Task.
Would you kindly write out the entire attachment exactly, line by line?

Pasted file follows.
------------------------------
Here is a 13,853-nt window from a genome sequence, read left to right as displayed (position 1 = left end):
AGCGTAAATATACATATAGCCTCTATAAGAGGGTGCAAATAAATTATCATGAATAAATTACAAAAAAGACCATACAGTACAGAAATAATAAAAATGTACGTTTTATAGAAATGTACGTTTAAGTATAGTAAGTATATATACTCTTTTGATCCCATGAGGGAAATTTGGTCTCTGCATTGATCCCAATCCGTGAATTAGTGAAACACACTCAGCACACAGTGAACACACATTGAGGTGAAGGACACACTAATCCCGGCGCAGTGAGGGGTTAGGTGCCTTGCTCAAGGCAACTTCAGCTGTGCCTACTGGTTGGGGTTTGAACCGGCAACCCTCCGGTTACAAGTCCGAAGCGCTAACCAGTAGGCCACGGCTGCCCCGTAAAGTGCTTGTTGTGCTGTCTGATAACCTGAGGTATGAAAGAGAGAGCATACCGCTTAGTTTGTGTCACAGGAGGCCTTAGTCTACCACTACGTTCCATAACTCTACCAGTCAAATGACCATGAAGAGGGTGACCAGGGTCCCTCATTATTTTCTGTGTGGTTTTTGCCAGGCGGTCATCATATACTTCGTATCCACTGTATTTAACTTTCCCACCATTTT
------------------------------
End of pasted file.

Here is a 13,853-nt window from a genome sequence, read left to right as displayed (position 1 = left end):
AGCGTAAATATACATATAGCCTCTATAAGAGGGTGCAAATAAATTATCATGAATAAATTACAAAAAAGACCATACAGTACAGAAATAATAAAAATGTACGTTTTATAGAAATGTACGTTTAAGTATAGTAAGTATATATACTCTTTTGATCCCATGAGGGAAATTTGGTCTCTGCATTGATCCCAATCCGTGAATTAGTGAAACACACTCAGCACACAGTGAACACACATTGAGGTGAAGGACACACTAATCCCGGCGCAGTGAGGGGTTAGGTGCCTTGCTCAAGGCAACTTCAGCTGTGCCTACTGGTTGGGGTTTGAACCGGCAACCCTCCGGTTACAAGTCCGAAGCGCTAACCAGTAGGCCACGGCTGCCCCGTAAAGTGCTTGTTGTGCTGTCTGATAACCTGAGGTATGAAAGAGAGAGCATACCGCTTAGTTTGTGTCACAGGAGGCCTTAGTCTACCACTACGTTCCATAACTCTACCAGTCAAATGACCATGAAGAGGGTGACCAGGGTCCCTCATTATTTTCTGTGTGGTTTTTGCCAGGCGGTCATCATATACTTCGTATCCACTGTATTTAACTTTCCCACCATTTT